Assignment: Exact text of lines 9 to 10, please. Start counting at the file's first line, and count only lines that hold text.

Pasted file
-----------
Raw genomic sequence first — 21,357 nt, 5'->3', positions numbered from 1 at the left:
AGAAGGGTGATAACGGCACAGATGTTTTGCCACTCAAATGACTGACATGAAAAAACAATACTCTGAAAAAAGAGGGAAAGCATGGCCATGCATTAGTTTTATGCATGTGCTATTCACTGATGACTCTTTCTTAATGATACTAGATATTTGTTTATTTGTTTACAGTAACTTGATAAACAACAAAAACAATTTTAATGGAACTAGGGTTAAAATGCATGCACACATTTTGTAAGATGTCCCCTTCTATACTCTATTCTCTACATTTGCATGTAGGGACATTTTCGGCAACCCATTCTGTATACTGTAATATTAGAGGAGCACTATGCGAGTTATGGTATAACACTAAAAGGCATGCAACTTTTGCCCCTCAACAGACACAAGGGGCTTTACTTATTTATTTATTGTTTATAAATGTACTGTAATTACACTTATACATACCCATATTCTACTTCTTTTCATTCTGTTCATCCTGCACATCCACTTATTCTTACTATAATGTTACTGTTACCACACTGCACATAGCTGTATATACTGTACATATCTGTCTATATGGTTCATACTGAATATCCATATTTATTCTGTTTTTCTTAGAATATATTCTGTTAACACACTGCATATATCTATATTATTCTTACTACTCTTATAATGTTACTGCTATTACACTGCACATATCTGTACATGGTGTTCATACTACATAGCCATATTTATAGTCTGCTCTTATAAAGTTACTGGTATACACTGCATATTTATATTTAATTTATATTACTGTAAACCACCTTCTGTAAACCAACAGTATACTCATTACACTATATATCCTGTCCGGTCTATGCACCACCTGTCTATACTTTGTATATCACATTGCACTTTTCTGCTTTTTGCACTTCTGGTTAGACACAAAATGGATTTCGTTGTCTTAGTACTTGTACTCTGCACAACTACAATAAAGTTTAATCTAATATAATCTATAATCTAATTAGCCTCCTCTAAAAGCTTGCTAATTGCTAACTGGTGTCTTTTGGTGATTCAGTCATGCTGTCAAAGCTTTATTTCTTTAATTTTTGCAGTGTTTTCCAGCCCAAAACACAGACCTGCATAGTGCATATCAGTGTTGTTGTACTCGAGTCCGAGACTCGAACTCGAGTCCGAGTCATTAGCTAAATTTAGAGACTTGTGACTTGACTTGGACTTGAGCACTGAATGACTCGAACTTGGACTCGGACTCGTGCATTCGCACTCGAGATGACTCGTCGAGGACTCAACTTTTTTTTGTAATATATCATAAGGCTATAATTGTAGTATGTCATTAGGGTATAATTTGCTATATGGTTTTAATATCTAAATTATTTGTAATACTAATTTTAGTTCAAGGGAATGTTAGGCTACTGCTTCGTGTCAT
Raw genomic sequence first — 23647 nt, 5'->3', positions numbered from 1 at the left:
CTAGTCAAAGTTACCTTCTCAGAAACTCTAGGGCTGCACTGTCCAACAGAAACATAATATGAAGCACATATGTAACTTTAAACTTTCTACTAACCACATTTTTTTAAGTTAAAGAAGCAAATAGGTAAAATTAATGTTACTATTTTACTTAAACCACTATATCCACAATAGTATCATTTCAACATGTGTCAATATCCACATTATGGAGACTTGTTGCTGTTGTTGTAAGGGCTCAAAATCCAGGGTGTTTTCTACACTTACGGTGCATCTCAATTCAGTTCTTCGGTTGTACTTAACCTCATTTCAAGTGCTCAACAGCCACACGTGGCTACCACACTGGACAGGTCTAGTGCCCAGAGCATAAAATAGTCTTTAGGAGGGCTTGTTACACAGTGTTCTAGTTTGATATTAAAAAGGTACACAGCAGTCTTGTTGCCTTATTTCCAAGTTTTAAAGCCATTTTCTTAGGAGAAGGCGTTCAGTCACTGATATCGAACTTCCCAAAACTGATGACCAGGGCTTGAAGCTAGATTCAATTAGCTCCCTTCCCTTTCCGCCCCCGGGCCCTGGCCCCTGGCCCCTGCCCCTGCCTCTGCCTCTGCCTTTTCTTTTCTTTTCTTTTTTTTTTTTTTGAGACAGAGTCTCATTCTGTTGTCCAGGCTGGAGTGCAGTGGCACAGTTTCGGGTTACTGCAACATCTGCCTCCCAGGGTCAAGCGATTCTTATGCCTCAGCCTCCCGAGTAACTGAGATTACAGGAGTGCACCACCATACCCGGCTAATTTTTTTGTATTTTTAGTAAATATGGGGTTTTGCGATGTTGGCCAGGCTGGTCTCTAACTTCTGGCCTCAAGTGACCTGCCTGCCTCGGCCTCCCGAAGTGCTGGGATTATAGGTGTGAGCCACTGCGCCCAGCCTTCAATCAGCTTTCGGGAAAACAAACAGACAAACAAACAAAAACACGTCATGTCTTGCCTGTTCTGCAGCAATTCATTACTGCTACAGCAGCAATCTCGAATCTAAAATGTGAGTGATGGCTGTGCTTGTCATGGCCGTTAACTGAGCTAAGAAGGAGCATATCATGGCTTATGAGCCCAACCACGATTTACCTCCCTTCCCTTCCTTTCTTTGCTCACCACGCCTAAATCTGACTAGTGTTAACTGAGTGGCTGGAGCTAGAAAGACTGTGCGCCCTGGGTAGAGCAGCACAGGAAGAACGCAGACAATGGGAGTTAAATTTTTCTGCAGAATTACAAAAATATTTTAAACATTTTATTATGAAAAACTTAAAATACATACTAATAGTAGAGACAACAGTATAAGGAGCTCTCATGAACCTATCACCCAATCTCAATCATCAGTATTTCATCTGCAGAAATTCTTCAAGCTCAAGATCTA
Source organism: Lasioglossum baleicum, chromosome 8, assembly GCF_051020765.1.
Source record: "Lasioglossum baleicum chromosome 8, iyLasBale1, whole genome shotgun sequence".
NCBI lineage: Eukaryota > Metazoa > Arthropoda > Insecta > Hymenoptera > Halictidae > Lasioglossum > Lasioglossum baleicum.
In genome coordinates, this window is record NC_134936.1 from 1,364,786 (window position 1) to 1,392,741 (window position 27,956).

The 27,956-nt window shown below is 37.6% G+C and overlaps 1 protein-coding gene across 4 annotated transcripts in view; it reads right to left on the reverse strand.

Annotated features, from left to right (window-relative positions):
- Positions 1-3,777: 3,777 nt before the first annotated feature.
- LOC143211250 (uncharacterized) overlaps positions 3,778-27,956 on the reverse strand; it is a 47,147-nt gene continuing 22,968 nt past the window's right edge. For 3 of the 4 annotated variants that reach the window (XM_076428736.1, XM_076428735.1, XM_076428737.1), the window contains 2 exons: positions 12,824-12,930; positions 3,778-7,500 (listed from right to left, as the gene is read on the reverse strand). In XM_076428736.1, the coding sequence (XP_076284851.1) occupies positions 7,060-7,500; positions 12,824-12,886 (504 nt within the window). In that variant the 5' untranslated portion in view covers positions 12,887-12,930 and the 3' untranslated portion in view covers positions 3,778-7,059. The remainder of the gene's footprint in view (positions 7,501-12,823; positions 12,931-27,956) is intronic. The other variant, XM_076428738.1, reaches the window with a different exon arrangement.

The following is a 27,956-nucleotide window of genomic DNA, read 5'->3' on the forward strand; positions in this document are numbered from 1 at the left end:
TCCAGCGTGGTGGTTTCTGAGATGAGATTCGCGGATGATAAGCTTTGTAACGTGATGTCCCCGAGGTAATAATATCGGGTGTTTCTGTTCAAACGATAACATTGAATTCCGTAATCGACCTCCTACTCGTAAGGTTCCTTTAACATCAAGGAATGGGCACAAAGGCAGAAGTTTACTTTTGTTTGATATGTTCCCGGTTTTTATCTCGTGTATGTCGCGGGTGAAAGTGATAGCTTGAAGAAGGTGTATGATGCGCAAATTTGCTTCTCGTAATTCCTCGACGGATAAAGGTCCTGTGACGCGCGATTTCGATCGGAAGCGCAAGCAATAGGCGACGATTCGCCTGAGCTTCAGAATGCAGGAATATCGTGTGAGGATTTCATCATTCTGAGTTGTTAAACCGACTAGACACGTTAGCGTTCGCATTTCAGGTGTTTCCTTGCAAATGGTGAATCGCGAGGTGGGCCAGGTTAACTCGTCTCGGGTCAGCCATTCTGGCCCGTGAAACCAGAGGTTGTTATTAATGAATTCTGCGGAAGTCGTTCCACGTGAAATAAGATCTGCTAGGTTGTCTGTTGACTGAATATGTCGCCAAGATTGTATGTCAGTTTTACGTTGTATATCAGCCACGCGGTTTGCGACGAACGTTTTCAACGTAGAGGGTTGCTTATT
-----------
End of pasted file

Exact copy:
The 27,956-nt window shown below is 37.6% G+C and overlaps 1 protein-coding gene across 4 annotated transcripts in view; it reads right to left on the reverse strand.

Annotated features, from left to right (window-relative positions):